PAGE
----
Indian Radar Systems

 Rohini Radar:
The Central Acquisition Radar (3D-CAR) is a 3D radar developed by DRDO
for use with Akash SAM. The 3D CAR was developed as part of a program
between DRDO and Poland’s PIT to develop a family of mobile, S-Band 3D
radars.

The areas of cooperation were in developing the Planar Array and general
architecture. The Indian variant is the 3D CAR, a medium range
surveillance radar for Akash at Group level, intended to provide high
mobility and comprehensive high and low level coverage. The Polish
versions, are the TRS series of S Band mobile radars such as the TRS-17
and TRS-19. The original Indian (3D CAR) and Polish (TRS 17) radars
shared the basic architecture and antenna but differed in terms of
purpose designed transmitter/receivers, and signal processing equipment.
The TRS series for instance can track 120 targets, while the Indian
radar tracks 150.

Rajendra Radar:
The Rajendra Multi-Function Phased Array radar system, designed at the
Electronics and Radar Development Establishment (LRDE), part of DRDO, is
currently in production at Bharat Electronics Limited. This is named
after India’s First president Dr. Rajendra Prasad.


The LRDE is working on the Rajendra III radar for the Indian Army.[1]
Rajendra III is a slewable phased array radar based on the T-72 chassis.
As of 2007, the BLR-III vehicle on T-72 chasis was ready for a track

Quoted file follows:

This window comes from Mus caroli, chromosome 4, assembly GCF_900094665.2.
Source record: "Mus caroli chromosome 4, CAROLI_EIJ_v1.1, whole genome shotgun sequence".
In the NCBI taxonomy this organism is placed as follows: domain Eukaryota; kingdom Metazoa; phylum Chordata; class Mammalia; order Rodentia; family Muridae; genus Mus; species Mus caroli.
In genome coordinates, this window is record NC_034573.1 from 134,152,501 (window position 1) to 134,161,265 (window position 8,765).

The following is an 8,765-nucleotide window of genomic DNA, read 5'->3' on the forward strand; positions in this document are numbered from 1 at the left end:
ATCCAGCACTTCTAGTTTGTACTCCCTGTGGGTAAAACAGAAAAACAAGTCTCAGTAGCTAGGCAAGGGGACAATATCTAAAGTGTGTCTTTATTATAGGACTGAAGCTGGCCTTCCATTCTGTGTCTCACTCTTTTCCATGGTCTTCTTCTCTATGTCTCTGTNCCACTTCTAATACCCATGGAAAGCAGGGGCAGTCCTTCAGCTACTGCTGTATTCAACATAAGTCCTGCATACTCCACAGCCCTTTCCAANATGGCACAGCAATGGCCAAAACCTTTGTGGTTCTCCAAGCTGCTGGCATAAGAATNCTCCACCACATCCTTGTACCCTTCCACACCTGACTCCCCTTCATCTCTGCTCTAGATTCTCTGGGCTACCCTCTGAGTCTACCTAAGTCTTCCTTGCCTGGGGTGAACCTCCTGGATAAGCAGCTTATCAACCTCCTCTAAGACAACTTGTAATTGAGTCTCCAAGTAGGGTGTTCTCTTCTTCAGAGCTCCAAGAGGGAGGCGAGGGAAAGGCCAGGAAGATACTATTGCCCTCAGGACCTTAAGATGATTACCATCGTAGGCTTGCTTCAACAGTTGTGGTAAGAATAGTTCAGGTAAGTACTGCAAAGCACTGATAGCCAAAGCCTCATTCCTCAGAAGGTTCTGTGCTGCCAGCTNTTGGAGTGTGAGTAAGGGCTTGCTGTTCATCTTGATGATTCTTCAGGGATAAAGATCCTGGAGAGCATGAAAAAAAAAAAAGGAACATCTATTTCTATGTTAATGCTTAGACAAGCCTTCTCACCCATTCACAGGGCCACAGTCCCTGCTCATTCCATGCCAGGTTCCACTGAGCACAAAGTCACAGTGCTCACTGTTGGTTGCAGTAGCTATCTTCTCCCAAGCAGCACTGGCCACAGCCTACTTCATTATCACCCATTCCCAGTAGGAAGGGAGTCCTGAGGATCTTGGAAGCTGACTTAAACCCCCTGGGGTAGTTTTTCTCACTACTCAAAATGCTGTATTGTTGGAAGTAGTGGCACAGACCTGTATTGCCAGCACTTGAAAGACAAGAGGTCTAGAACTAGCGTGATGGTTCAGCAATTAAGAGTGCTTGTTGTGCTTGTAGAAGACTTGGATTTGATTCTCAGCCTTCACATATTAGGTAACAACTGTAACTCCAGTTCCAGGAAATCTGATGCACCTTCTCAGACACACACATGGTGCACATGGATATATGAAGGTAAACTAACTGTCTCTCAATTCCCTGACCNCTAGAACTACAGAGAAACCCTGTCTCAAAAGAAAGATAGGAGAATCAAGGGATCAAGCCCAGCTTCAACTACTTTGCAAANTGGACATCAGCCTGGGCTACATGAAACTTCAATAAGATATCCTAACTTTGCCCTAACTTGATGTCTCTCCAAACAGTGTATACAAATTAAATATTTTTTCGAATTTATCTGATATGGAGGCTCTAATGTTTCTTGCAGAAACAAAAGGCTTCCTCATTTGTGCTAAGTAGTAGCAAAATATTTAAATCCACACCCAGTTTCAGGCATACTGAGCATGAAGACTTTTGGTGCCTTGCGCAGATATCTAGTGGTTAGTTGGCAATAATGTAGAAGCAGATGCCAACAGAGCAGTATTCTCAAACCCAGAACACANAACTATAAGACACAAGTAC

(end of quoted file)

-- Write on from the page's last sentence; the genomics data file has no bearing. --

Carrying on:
test. The Phased array antenna is fabricated at Bharat Electronics
Limited (BEL), Ghaziabad. Collimated beam pattern and s/s cure for all
16 spot frequencies has been taken.

Current orders for the Rajendra and its derivatives are at least 32
units, considering the order for 2 Squadrons of the Akash system by the
Indian Air force and the indent for 28 Weapon Locating Radars by the
Indian Army.

 
INDRA Radar:

The Indian Doppler Radar (INDRA) series of 2D radars were developed by
India’s DRDO for the Army and Air Force. The INDRA-I is a is a mobile
surveillance radar for low level target detection while the INDRA-II is
for ground controlled interception of targets.

INDRA-I is a 2D mobile surveillance radar for low level target
detection. The radar is housed in two wheeled vehicles. Some of the main
features are automated Track While Scan (TWS), integrated IFF and high
scan rate for high speed target detection. The radar is produced by
Bharat Electronics Limited and inducted into service. The INDRA-I was a
landmark project for the DRDO, as it was the first large radar system
designed by the organization and produced in number for the defence
forces. The Indian Air Force operates thirty INDRA-I’s whereas the
Indian Army also has several.




INDRA-II

It is a variant of INDRA radar for ground controlled interception of
targets. The radar uses pulse compression for detection of low flying
aircraft in heavy ground clutter with high range resolution and ECCM
capabilities. The radar has been produced by Bharat Electronics Limited
and is used by Indian Air Force and Army. Seven INDRA-IIs have been
ordered by the Indian Air Force.

 

Aerostat Radar:
India has recently acquired Aerostat radars. The entire system is
divided in major parts. Firstly, the aerostat balloon which has been
acquired from Israel and second part is the payload on board the balloon
which consists, advanced programmable radar (APR), Electronic
Intelligence (ELINT), Communication Intelligence (COMINT) and V/UHF
radio telephony equipment and Identification Friend or Foe (IFF). It has
the capability to be integrated with AWACS and ground air defence
environment and funtion as a command and control centre. Depending upon
the payload the theethered balloon can be raised to the height between
10000 feet to 16000 feet.